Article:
Smoke Loader Botnet Drops Location Tracker Whiffy Recon Malware

The new Whiffy Recon Malware was identified by cybersecurity researchers at Secureworks.

KEY FINDINGS

  • A new custom, Wi-Fi scanning payload called Whiffy Recon has been detected.
  • Whiffy Recon is used by the Smoke Loader botnet to infect compromised devices.
  • Whiffy Recon triangulates the positions of infected devices using nearby Wi-Fi access points.
  • Whiffy Recon then uses the Google Geolocation API to get the device’s coordinates.
  • Whiffy Recon creates a wlan.Ink shortcut in the Startup folder to maintain persistence on the device.
  • The purpose of obtaining this information is unclear, but researchers suspect that it could be used to intimidate victims or pressure them to comply with demands.

The cybersecurity researchers at Secureworks have detected a new custom, Wi-Fi scanning payload that they have named Whiffy Recon. The malicious executable hunts for the geolocation of compromised systems – In the case of Whiffy Recon malware, the targeted devices are Windows based.

Secureworks’ Counter Threat Unit has shared details of a brand-new Smoke Loader botnet that infects compromised devices with a custom Wi-Fi scanning executable. They observed this malicious activity on 8th August 2023.

For your information, Smoke Loader, also known as Dofoil, is a type of botnet malware that is often used to deliver various payloads to compromised computers. It’s categorized as a downloader and is commonly associated with the distribution of other types of malware, such as banking Trojans, ransomware, and cryptocurrency miners.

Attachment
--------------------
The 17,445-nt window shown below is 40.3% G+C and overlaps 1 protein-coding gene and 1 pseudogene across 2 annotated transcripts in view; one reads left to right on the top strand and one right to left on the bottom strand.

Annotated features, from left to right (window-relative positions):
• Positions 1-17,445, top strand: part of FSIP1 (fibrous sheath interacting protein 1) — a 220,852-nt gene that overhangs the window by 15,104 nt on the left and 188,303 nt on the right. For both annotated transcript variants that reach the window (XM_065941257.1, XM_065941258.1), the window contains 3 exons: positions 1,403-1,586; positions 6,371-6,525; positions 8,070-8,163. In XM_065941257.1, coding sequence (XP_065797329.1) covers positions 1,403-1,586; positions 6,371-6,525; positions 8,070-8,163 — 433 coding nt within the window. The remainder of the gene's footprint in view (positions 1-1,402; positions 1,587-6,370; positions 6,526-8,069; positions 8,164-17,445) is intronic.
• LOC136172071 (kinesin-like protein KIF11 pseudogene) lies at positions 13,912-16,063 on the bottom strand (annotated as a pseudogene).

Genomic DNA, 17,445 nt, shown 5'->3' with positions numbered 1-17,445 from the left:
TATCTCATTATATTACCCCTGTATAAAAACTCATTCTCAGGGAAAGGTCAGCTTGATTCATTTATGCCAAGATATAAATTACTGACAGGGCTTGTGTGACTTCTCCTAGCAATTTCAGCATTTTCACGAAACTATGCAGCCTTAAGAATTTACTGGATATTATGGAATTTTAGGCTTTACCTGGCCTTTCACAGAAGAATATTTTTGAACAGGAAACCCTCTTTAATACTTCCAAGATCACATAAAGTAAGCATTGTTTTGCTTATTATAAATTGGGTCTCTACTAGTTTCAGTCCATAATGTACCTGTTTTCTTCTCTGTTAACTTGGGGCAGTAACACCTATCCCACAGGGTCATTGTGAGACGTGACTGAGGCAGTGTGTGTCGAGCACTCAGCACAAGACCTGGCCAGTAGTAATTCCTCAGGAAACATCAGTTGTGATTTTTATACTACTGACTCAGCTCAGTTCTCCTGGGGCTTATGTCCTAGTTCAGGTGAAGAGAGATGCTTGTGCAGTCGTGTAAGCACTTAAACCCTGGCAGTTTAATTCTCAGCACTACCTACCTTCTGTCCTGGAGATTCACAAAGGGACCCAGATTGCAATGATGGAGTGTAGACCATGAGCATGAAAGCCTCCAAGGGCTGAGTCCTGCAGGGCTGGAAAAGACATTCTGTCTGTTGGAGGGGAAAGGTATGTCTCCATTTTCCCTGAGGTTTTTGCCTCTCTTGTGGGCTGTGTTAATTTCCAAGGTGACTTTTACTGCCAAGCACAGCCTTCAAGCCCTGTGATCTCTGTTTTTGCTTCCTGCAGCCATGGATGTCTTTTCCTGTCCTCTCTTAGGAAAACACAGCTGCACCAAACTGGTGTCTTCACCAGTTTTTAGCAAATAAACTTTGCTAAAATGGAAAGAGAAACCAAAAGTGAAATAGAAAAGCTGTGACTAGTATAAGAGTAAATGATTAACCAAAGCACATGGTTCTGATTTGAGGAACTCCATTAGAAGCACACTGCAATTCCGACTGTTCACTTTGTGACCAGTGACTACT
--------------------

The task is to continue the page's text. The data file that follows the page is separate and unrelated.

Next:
Previously, in April 2019, the Smoke Loader botnet was found spreading a banking trojan to steal $4.6 million from victims. Another campaign exposed in July 2018, saw the use of the botnet to drop the Kronos banking trojan against unsuspecting victims.

As for the latest campaign; Whiffy Recon malware triangulates the positions of infected devices using any nearby Wi-Fi access points as its data point to access Google geolocation API. For your information, the Google Geolocation service triangulates a system’s location and returns coordinates using the mobile network and Wi-Fi access points data.

JSON-structured scan results in HTTPS POST request sent to Google Geolocation API. (Source: Secureworks)

According to Secureworks’ blog post, the payload starts its operation by scanning for the WLANSVC service on the compromised device. This is performed to confirm the Windows-based device has a wireless capability and exits if it isn’t present. It must be noted that Whiffy Recon only scans for the feature’s presence and not whether it is working or not.

It maintains persistence on the device by creating the wlan.Ink shortcut in the Startup folder that points to the Whiffy Recon malware’s exact location on the system. The malware’s main code has two loops- one of these registers the bot with the attacker’s C2 server and the other scans for Wi-Fi capability using the Windows WLAN API.

The second loop runs repeatedly with 60-second intervals to keep obtaining geolocation data. The scanning results are mapped to a JSON structure, which is transmitted to the Google Geolocation API through an HTTP Post request.

This information is then mapped to another JSON structure that contains information about every wireless access point present in that area, and the encryption methods these use.

What’s the purpose behind obtaining this information is still unclear to researchers. However, they suspect that attackers might want to “intimidate victims or pressure them to comply with demands.” Secureworks researchers urge organizations to use available controls and restrict access to Wi-Fi.

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